- Lead a Discussion
Teaching Strategies: Science Inquiry
These strategies should get students involved in thinking or acting like a scientist. They should help the students learn lesson content by encouraging them to be actively engaged in scientific thinking and/or using scientific methods.
- Ask a Research Question: e.g., based on hypothetical observations.
- Formulate a Hypothesis: e.g., based on a research question. Must be specific and testable; could also ask students to describe data that would support or disprove the hypothesis.
- Develop a Research Plan: e.g., to test a specific hypothesis. Could focus on types of variables, controls, etc.
- Analyze Data: Data could be in a graph or table that is provided in the SE or TE or students could find the data online.
- Solve a Problem: requiring application of lesson concepts, procedures, etc.
In addition to online quizzes, this could be a quick teacher-directed activity or something students do alone or in pairs to make sure they understand lesson content. It should probably be aimed at the average to below-average students in the class, though reinforcement activities are important for all students. Some suggestions are listed below. The goal is to reveal to the teacher or to the students themselves what they know and what they still don’t understand. The activity should include a sentence suggesting a way for students to learn what they don’t know (e.g., “Find definitions in the FlexBook® textbook of any vocabulary words you did not know.”). This can easily be preceded or followed with a Lesson Review. Either you or a student(s) leads a discussion to review the lesson. You can use the Lesson Summary from the FlexBook. Clarify any issues and answer any questions students may have.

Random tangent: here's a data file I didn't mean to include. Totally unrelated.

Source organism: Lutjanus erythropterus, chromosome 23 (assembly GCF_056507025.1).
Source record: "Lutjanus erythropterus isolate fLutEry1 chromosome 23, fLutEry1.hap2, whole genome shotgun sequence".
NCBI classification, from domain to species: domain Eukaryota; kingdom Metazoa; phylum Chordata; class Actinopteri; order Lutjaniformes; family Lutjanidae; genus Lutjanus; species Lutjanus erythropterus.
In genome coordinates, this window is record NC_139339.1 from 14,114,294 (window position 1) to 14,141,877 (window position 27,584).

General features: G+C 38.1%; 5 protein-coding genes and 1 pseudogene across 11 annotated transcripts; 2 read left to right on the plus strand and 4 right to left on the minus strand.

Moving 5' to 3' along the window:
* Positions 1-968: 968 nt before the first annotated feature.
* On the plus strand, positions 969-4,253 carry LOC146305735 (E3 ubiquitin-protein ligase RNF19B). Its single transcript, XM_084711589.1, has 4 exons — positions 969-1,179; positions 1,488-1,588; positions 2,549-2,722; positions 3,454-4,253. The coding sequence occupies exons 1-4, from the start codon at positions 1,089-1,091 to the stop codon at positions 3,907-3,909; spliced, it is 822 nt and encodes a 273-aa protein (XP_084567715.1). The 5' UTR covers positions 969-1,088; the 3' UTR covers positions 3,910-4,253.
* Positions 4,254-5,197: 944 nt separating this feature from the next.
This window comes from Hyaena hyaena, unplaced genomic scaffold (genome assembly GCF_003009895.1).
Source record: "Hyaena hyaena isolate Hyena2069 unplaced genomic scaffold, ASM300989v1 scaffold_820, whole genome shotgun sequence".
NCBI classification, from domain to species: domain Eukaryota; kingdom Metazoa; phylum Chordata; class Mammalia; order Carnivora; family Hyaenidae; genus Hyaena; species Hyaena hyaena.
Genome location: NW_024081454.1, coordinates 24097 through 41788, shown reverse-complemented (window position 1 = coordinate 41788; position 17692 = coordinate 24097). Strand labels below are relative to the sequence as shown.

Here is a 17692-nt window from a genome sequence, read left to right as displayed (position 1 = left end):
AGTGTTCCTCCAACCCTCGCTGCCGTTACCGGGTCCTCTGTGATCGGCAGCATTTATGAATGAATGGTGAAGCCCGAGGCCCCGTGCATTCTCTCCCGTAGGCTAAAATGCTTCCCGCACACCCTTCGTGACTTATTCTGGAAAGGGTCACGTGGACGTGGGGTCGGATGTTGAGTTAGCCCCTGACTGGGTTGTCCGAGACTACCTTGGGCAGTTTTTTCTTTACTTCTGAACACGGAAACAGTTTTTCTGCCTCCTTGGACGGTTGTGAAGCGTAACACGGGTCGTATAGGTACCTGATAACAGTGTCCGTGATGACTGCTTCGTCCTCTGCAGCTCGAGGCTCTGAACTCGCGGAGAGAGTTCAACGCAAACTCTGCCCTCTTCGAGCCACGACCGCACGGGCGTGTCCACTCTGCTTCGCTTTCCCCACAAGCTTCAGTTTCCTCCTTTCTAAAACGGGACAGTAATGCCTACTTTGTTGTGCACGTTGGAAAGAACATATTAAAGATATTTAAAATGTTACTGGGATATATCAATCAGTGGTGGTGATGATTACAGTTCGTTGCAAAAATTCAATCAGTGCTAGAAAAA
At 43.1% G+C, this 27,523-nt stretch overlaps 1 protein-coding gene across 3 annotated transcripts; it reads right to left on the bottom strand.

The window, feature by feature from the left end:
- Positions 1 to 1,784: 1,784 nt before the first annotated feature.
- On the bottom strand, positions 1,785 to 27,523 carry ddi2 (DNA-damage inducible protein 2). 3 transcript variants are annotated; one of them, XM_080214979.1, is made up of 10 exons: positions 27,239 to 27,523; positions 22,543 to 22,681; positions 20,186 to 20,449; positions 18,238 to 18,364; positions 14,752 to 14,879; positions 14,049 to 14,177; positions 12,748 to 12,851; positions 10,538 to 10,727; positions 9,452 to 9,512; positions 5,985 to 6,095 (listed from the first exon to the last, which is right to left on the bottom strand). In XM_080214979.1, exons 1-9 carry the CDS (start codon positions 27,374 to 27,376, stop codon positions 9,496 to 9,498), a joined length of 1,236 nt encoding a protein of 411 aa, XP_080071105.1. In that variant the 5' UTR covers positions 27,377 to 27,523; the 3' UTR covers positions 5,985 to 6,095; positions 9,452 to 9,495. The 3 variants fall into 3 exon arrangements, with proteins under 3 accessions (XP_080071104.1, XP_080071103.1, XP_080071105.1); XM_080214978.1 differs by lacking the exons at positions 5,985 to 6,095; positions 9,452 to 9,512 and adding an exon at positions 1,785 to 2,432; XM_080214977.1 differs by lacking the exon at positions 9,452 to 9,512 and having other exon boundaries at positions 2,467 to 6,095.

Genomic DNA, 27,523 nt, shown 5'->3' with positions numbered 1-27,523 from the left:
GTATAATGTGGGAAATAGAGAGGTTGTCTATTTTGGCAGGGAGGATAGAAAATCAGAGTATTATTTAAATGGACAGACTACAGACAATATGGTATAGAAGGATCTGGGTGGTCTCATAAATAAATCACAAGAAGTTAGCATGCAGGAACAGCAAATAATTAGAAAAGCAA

Take an Online Quiz: Have students track their own level of mastery of concepts as measured by quizzes. Additionally, you could have students take the quiz before and after teaching the material and have them track their growth.
Make Flashcards: This activity could be used for boldface vocabulary words or important concepts; have students use the flashcards to quiz a partner.
Label a Drawing: The drawing could be art from the SE with the labels deleted.
Outline the Lesson: This could be done with a partner or as a class using an overhead projector.
Ask Questions: Each student turns in a question on an index card. Then, the teacher answers or reviews material relevant to those questions that are asked most frequently.
List and Discuss: Students make a list of something (e.g., reproductive isolating mechanisms), and then partners compare and discuss their lists.
Use Vocabulary: Students use the lesson vocabulary words in sentences or a brief paragraph.